Tuesday, January 15, 2013

Environment, revenues, autonomy...at stake in Idle no More Protest

Ron James said it so well in his comedy show last night on CBC. "Some irony eh? When the people we stole the land from may turn out to be the ones who save it!"
AS Ms McQuaig so eloquently summarizes below, Harper's energy (read jobs and the strong Canadian economy as his mantra) steamroller may finally be slowed, if not stopped. I think the jury is still out.
And I also think that the First Nations are also interested in 'revenue sharing' as a piece of their growing protest. So let's not paint them as angel dust being sprinkled on the evil Satan who resides in the Langevin Block. They are an oppressed people, all of them, including First Nations, Metis, Inuit and their lives are emblematic of a Canadian form of racism for which all Canadians must take responsibility.
This is one file with 33 million-plus bloody hands all over it!
Harper may be only the match that lit this most recent fire of protest, front-page headlines, 'working' and 'ceremonial' talks and who knows what kind of results. And if we are to believe some speaking on behalf of the Idle no More movement, this summer there could be extensive interruptions in the normal flow of both road and rail traffic, but also assaults on the investments by corporations where those investments touch native soil, as they see it.
There are, however, still some pressing and perplexing questions:
Why has Harper not included all political leaders in the discussions?
Why has Harper not agreed to visit Attawapiskat for himself?
Why has it taken so many generations and decades of negligence on the part of the federal governments to resolve what are obviously deep and long-standing grievances?
Why has the Canadian public been so silent, and so disengaged in the plight of First Nations people for so long? And Why has the global community not shed more light on this travesty of justice denied, even basic living conditions denied?
And, going forward, what will it take for the file to be resolved in both the spirit and the letter of the policies and the attitudes that bring about a form of reconciliation between the government and the people of Canada and the First Nations peoples?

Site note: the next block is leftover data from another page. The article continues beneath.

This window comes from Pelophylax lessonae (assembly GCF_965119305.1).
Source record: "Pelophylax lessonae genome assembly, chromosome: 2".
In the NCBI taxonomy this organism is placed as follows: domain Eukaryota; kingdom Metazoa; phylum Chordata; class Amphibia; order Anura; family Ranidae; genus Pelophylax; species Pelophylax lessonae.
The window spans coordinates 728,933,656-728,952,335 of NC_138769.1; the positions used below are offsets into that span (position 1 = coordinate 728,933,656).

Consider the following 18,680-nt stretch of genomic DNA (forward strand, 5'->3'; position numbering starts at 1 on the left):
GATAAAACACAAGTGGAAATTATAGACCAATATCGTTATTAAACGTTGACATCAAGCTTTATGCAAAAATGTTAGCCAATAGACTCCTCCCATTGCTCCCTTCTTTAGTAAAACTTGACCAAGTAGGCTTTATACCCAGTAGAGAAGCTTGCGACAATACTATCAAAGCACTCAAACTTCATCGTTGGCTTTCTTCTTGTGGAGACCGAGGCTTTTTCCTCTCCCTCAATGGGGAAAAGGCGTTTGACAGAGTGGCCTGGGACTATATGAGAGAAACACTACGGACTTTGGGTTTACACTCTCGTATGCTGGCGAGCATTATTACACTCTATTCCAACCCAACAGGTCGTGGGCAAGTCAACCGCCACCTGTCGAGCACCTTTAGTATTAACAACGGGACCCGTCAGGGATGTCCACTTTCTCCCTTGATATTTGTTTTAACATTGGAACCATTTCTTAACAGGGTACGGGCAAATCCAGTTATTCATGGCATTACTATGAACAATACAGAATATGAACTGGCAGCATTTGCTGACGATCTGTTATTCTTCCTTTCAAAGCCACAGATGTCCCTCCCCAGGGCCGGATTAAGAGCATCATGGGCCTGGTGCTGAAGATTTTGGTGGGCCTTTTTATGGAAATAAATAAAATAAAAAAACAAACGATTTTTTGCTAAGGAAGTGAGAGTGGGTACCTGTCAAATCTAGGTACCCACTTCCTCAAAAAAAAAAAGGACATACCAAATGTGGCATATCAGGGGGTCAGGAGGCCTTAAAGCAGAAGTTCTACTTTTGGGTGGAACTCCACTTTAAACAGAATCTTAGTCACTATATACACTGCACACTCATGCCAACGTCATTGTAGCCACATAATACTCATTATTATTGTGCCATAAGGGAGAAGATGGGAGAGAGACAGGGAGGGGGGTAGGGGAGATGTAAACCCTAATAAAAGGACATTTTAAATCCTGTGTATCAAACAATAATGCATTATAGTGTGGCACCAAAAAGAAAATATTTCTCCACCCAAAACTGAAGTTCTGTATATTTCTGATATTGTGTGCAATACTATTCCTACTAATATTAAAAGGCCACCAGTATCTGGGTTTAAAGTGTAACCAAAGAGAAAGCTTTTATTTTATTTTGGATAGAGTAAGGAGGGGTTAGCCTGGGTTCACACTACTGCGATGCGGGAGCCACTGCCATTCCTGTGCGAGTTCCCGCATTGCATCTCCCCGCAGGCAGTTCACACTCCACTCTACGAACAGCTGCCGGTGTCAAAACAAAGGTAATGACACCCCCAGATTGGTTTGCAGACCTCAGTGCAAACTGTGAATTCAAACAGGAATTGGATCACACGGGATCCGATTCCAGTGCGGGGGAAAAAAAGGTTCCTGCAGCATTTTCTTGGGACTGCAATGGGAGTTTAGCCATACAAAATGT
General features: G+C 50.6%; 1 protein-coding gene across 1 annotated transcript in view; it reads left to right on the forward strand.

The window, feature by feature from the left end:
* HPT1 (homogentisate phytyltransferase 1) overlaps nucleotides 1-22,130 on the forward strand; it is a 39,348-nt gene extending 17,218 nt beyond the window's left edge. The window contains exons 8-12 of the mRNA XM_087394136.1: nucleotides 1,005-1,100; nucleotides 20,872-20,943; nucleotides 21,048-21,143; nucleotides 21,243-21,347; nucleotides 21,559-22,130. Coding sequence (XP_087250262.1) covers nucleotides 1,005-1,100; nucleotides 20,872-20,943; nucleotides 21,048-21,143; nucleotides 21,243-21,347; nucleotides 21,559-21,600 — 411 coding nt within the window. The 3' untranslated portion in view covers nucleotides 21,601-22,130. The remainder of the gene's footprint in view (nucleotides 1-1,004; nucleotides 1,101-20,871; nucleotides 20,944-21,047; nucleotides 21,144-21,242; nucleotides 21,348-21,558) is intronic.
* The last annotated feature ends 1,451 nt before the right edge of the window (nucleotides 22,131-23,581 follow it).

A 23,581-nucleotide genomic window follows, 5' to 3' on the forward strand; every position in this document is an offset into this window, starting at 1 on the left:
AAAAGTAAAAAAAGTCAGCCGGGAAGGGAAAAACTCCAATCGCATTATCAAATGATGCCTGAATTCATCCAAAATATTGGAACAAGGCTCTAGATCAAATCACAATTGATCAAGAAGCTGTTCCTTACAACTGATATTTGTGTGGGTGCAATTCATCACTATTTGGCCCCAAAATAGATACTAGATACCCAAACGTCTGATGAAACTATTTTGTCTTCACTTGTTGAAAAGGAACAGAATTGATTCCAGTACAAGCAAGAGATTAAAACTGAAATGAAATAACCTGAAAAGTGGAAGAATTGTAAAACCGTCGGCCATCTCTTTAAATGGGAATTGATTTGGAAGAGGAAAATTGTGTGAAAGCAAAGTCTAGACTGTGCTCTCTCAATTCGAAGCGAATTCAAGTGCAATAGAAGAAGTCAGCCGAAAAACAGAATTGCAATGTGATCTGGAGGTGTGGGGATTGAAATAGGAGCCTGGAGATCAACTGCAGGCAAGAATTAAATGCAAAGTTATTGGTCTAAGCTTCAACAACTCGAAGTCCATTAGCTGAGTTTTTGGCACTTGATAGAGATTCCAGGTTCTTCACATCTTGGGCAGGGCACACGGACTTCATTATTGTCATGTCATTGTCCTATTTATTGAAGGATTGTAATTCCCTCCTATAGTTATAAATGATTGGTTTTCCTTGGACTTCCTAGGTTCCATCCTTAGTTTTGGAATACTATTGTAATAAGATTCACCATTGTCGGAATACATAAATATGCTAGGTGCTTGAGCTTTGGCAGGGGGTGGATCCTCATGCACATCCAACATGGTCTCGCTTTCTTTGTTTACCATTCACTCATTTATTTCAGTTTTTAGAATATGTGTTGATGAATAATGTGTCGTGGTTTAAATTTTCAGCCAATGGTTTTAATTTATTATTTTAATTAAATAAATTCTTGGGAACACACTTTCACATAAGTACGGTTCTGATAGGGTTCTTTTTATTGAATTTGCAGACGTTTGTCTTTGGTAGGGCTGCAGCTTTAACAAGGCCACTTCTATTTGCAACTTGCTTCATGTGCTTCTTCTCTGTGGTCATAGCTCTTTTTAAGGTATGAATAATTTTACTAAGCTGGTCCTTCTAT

McQuaig: Canada's energy juggernaut hits a native roadblock
By Linda McQuaig, Toronto Star, January 14, 2013
Those who believe we can freely trash the environment in our quest to make ourselves richer suffer from a serious delusion — a delusion that doesn’t appear to afflict aboriginal people.
Aboriginals tend to live in harmony with Mother Earth. Their approach has long baffled and irritated Canada’s white establishment, which regards it as a needless impediment to unbridled economic growth.
Nowhere is this irritation more palpable than inside Stephen Harper’s government, with its fierce determination to turn Canada into an “energy superpower,” regardless of the environmental consequences.
So it’s hardly surprising that the Harper government has ended up in a confrontation with Canada’s First Nations.
Certainly the prime minister has shown a ruthlessness in pursuing his goal of energy superpowerdom.
He has gutted long-standing Canadian laws protecting the environment, ramming changes through Parliament last December as part of his controversial omnibus bill. He has thumbed his nose at global efforts to tackle climate change, revoking Canada’s commitment to Kyoto.